The Pop Group / Sexual Objects - O2 ABC, Glasgow, Sat 18 Jan 2014 (4 stars)

Mark Stewart, Gareth Sager and co return for an unlikely but inspired post-punk reunion

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The Pop Group / Sexual Objects - O2 ABC, Glasgow, Sat 18 Jan 2014

Photo: Gavin Fraser

It may have been 33 years since The Pop Group, Mark Stewart and Gareth Sager's gang of punk-funk avant-provocateurs, last played Glasgow. But the wait was more than worth it at this unlikely but inspired Celtic Connections show that laid bare the roots of Bristol's influential post-punk melting pot of free jazz, funk and dub.

The night also formed part of the 20th anniversary of the similarly maverick Creeping Bent record label, hence the appearance of The Sexual Objects, the band formed by ex-Fire Engine Davy Henderson following on from his previous band, The Nectarine No 9, with whom Pop Group guitarist Sager played and recorded with.

While all bar one of The Sexual Objects are time-served Nectarines, their opening gambit tonight goes back even further, to Henderson and guitarist Simon Smeeton's post-Fire Engines project, Win, with a cover of that band's heroic 'You've Got the Power'. Stripped of its 1980s studio gloss, here the song more resembles the Velvet Underground on Live '69, breathing extra edge into a song that matches bassist and Creeping Bent supremo Douglas MacIntyre's Warhol-striped and be-shaded ensemble to boot.

This is followed by recent single, 'Feels Like Me' and a fantastically louche preview of material from the the Objects' long-awaited second album. Songs like 'CC Blooms' casts Auld Reekie as its own self-mythologised Big Apple, while a progtastic instrumental wig-out reveals them as rock and roll animals at their glam peak. With the opening squall of a synthesiser played by Sager with libertine abandon, The Pop Group launch into the opening 'We Are All Prostitutes', accompanied by the sort of deranged commitment that would scare most younger groups to death. Clutching lyric sheets to his chest, Stewart looms righteously as he shrieks a form of warped Brechtian agit-prop into the microphone. Sager's slash and burn guitar work and electronically treated clarinet playing are equally incendiary, no more so than on the band's still dangerous debut single, ‘She Is Beyond Good and Evil’.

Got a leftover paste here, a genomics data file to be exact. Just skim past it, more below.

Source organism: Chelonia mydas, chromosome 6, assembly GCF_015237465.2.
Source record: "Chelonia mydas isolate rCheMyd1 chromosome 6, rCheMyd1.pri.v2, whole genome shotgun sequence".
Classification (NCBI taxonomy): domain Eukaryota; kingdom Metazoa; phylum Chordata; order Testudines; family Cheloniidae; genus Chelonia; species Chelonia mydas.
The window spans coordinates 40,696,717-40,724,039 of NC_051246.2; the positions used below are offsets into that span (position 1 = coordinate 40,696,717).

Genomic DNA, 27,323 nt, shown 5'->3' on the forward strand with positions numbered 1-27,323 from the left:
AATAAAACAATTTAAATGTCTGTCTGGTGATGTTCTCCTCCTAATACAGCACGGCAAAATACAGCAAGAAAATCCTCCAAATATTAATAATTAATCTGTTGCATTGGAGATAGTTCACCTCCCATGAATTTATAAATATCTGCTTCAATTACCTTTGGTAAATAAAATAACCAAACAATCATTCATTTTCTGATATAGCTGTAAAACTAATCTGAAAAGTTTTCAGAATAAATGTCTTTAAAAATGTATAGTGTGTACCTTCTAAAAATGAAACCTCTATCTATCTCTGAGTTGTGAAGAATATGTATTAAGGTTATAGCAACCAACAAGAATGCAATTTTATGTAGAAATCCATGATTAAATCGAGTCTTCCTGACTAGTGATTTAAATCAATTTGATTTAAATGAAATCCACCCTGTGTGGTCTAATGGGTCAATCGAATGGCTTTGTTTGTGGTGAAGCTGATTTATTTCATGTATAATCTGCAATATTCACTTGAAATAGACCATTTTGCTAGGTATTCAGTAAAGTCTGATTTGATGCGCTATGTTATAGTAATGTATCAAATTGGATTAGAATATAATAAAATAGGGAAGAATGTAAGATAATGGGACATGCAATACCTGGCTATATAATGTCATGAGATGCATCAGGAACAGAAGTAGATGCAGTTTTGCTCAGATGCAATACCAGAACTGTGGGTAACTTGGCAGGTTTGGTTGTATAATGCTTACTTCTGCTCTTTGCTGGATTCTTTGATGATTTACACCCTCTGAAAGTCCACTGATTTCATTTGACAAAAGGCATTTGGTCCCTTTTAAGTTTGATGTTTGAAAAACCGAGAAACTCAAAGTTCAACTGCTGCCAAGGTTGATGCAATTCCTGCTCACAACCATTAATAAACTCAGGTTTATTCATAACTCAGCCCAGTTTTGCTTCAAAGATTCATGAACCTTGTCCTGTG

For all the fervent soothsaying there's a warmth too, which musically comes through the skewed Fourth World rhythms of drummer Bruce Smith and bassist Dan Catsis, while a young second guitarist puts further flesh on the bones of necessary dissent. Stewart pays tribute to fellow travellers The Slits, whose late singer Ari Up's own last Glasgow appearance was on the same stage, and dedicates ‘Colour Blind’ to Joy Division vocalist Ian Curtis, another fallen contemporary.

Sager shows off some neat foot as well as fretwork on the warped Chic-isms of 'Where There's a Will', while the closing 'We Are Time' possesses the urgency of a 1960s cop show theme before veering off somewhere darker, closing a set designed to inspire a very visible form of insurrection.

Win -You've got the power{extended version}

We are all prostitutes - The pop group

The Pop Group / She's beyond Good and Evil

The Pop Group

Mixing free jazz, dub and funk with the urgency and ferocity of punk the influential Bristol post-punk quartet reunite.

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